Sharing Props Using Type Information

Use type information to make using properties into a productive workflow.

Components and subcomponents are the zen of React. Information is shared from parent to child using properties, and TypeScript helps us formalize that relationship.

In this tutorial step, we make our child component reusable by passing the value that should be displayed in the greeting. Along the way, we formalize the parent/child component interface interface, of course.

We'll start from the ending of the previous step. Remember, we're doing TDD, so let's have Heading.tsx and Heading.test.tsx open side-by-side, with the Jest run configuration running.

Hello Recipient

We're going to change the Heading component to accept the name of the recipient to say hello to. This value will come in as a prop. For example, <Heading recipient={'World'}/>.

As usual, let's start in our tests. In Heading.test.tsx, change our wrapper construction to the following:

const wrapper = shallow(<Heading recipient={'World'}/>);

Our tests still pass but the IDE tells us TypeScript doesn't compile:

Error:(6, 30) TS2322: Type '{ recipient: string; }' is not assignable
to type 'IntrinsicAttributes & { children?: ReactNode; }'.
Property 'recipient' does not exist on type 'IntrinsicAttributes
& { children?: ReactNode; }'.

Here is the screenshot:

Compiler Error

Our test provided an object { recipient: string; } as props but the component's TypeScript definition didn't accept that. Let's change the props to allow recipient as a string. In Heading.tsx:

const Heading: FC<{recipient: string}> = () => <h1>Hello React</h1>;

The React.FC type is a generic which accepts props as the first argument and optional state as the second. We defined the type information for our props inline and the error went away: TypeScript now knows that a recipient string is a required argument.

Doing type information inline is clunky. Let's use a TypeScript interface to define our type information:

export interface IHeadingProps {
recipient: string
const Heading: FC<IHeadingProps> = () => <h1>Hello React</h1>;

One useful tip: the IDE can do the extraction for you. Put the cursor in the the {recipient: string} object and do Ctrl-T | Interface then type in the name.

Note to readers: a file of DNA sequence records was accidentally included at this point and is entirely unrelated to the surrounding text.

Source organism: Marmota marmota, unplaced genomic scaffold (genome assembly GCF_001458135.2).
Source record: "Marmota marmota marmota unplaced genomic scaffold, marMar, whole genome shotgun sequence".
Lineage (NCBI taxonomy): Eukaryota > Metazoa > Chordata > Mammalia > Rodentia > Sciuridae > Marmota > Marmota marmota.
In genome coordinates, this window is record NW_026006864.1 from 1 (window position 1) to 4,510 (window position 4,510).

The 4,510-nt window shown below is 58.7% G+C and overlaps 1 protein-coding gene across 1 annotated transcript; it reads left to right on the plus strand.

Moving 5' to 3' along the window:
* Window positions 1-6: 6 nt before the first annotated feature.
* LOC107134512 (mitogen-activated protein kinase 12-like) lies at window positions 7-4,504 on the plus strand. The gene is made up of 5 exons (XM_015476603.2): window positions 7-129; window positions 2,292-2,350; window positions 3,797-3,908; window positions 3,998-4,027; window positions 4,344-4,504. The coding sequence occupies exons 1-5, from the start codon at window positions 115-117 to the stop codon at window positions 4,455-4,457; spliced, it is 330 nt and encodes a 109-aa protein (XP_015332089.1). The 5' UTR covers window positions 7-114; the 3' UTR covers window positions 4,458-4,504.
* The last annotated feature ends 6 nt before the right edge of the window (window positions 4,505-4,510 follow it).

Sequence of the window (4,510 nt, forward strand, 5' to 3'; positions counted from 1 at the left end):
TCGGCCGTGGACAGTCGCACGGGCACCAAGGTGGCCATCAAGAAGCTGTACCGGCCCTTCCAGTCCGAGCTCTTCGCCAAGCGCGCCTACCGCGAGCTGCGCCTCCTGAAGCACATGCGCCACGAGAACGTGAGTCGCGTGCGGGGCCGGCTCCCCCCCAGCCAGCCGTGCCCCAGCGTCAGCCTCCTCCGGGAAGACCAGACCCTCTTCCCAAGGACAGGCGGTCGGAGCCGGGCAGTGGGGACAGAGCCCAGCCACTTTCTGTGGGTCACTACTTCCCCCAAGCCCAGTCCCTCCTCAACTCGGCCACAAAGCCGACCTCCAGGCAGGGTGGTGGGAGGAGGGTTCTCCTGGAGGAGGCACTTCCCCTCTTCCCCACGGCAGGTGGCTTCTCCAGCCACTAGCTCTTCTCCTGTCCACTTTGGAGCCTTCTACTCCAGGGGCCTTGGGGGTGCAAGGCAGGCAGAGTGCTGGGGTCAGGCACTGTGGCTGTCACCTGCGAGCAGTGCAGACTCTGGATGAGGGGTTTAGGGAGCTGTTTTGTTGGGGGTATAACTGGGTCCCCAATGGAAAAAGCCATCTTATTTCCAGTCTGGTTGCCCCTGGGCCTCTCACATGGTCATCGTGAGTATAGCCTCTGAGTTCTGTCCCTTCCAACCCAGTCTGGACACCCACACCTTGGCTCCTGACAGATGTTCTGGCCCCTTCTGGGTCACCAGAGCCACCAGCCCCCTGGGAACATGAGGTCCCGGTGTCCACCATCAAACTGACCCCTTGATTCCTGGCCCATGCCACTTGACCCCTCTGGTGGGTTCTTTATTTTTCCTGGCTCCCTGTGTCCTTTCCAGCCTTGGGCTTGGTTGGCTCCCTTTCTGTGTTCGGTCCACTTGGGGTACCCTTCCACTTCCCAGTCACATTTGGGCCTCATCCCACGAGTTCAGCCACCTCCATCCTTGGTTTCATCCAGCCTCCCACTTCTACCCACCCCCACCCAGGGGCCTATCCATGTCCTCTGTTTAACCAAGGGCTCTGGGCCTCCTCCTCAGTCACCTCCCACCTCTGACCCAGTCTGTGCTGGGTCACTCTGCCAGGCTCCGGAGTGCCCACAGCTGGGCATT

Extract Interface

Our component isn't using this prop yet. The most obvious solution: grab the props:

const Heading: FC<IHeadingProps> = (props) =>
<h1>Hello {props.recipient}</h1>;

Good news, our tests fail, as expected! Let's fix just the test in Heading.test.tsx by having it expect the value toBe('Hello World'). When that test is updated, the renders the heading test will pass. We'll get to the failing App.test.tsx tests in a moment.

It can be cumbersome to type props. in front of every prop. ES6 has some called object destructuring which lets you "unpack" an object and bring into scope just the value you want. As a side benefit, it makes it clear at the entry point what that arrow function requires.

Let's switch to object destructuring, and since our line is getting long, use a block:

const Heading: FC<IHeadingProps> = ({recipient}) => {
return <h1>Hello {recipient}</h1>;

Note that, as you were typing inside ({}), the IDE knew what were the possible completions. This is from the TypeScript interface on the props.

Default Prop

We can shut up the the App.test.tsx tests by having a default recipient. We'll use ES6 object destructuring's syntax for setting a value when the destructured object doesn't have that key:

const Heading: FC<IHeadingProps> = ({recipient = 'React'}) => {
return <h1>Hello {recipient}</h1>;

Yay, all our tests pass! But if you revisit App.tsx you'll see that TypeScript isn't happy about <Heading/>:

Error:(8, 18) TS2741: Property 'recipient' is missing in type '{}'
but required in type 'IHeadingProps'.

That defeats the purpose of a default value. Good news: TypeScript thought of that and lets you mark an interface field as optional using a question mark. Back in Heading.tsx:

interface IHeadingProps {
recipient?: string

Our tests pass and TypeScript is happy. But we forgot to write a test for the default value. Let's add this to Heading.test.tsx:

it('renders the default heading', () => {
const wrapper = shallow(<Heading/>);
.toBe('Hello React');

We now have a child component that is passed in an optional value, with a default, and an enforceable contract saying it must be a string. We did all of this with simple idioms from TypeScript and ES6.

And guess what? We never looked at the browser. If you'd like, fire up the start run configuration and take a look at the browser to confirm it's still working. Make sure to turn off start when done.

See Also